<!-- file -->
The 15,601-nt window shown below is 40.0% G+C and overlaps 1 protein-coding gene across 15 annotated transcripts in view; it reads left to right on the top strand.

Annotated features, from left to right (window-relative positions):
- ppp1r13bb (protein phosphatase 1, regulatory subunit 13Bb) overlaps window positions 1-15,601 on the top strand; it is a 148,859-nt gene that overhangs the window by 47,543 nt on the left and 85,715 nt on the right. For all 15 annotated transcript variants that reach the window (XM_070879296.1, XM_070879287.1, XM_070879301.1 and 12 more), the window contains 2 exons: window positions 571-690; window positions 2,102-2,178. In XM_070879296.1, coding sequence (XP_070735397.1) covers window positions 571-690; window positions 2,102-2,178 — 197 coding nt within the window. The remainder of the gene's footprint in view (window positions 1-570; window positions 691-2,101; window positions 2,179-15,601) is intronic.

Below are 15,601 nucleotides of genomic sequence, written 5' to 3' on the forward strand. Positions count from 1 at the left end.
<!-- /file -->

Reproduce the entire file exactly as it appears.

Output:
The 15,601-nt window shown below is 40.0% G+C and overlaps 1 protein-coding gene across 15 annotated transcripts in view; it reads left to right on the top strand.

Annotated features, from left to right (window-relative positions):
- ppp1r13bb (protein phosphatase 1, regulatory subunit 13Bb) overlaps window positions 1-15,601 on the top strand; it is a 148,859-nt gene that overhangs the window by 47,543 nt on the left and 85,715 nt on the right. For all 15 annotated transcript variants that reach the window (XM_070879296.1, XM_070879287.1, XM_070879301.1 and 12 more), the window contains 2 exons: window positions 571-690; window positions 2,102-2,178. In XM_070879296.1, coding sequence (XP_070735397.1) covers window positions 571-690; window positions 2,102-2,178 — 197 coding nt within the window. The remainder of the gene's footprint in view (window positions 1-570; window positions 691-2,101; window positions 2,179-15,601) is intronic.

Below are 15,601 nucleotides of genomic sequence, written 5' to 3' on the forward strand. Positions count from 1 at the left end.